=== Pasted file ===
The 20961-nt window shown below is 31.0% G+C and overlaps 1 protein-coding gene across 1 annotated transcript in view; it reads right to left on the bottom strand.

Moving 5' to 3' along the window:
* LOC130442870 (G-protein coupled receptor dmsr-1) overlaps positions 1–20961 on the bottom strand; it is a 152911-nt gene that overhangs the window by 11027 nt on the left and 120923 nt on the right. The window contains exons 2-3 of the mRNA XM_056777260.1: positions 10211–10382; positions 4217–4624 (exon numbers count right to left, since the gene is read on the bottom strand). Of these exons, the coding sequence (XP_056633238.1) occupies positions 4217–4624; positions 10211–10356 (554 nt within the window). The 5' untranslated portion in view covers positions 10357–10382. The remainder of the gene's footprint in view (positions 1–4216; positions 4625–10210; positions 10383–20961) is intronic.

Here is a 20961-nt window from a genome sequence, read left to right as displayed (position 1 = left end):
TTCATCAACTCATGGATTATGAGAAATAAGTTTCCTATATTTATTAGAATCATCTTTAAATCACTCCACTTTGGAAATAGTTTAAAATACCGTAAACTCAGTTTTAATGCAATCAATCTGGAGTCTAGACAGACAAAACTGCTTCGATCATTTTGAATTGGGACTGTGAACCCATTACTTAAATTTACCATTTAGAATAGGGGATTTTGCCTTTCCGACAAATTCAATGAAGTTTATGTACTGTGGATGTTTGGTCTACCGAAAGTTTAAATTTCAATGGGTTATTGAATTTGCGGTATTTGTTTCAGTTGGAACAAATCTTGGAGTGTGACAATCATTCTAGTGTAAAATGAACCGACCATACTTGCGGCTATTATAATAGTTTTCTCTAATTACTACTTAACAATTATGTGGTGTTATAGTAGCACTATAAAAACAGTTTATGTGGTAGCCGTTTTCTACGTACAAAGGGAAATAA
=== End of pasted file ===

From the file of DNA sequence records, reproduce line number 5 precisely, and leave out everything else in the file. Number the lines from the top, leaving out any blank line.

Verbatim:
TTCATCAACTCATGGATTATGAGAAATAAGTTTCCTATATTTATTAGAATCATCTTTAAATCACTCCACTTTGGAAATAGTTTAAAATACCGTAAACTCAGTTTTAATGCAATCAATCTGGAGTCTAGACAGACAAAACTGCTTCGATCATTTTGAATTGGGACTGTGAACCCATTACTTAAATTTACCATTTAGAATAGGGGATTTTGCCTTTCCGACAAATTCAATGAAGTTTATGTACTGTGGATGTTTGGTCTACCGAAAGTTTAAATTTCAATGGGTTATTGAATTTGCGGTATTTGTTTCAGTTGGAACAAATCTTGGAGTGTGACAATCATTCTAGTGTAAAATGAACCGACCATACTTGCGGCTATTATAATAGTTTTCTCTAATTACTACTTAACAATTATGTGGTGTTATAGTAGCACTATAAAAACAGTTTATGTGGTAGCCGTTTTCTACGTACAAAGGGAAATAA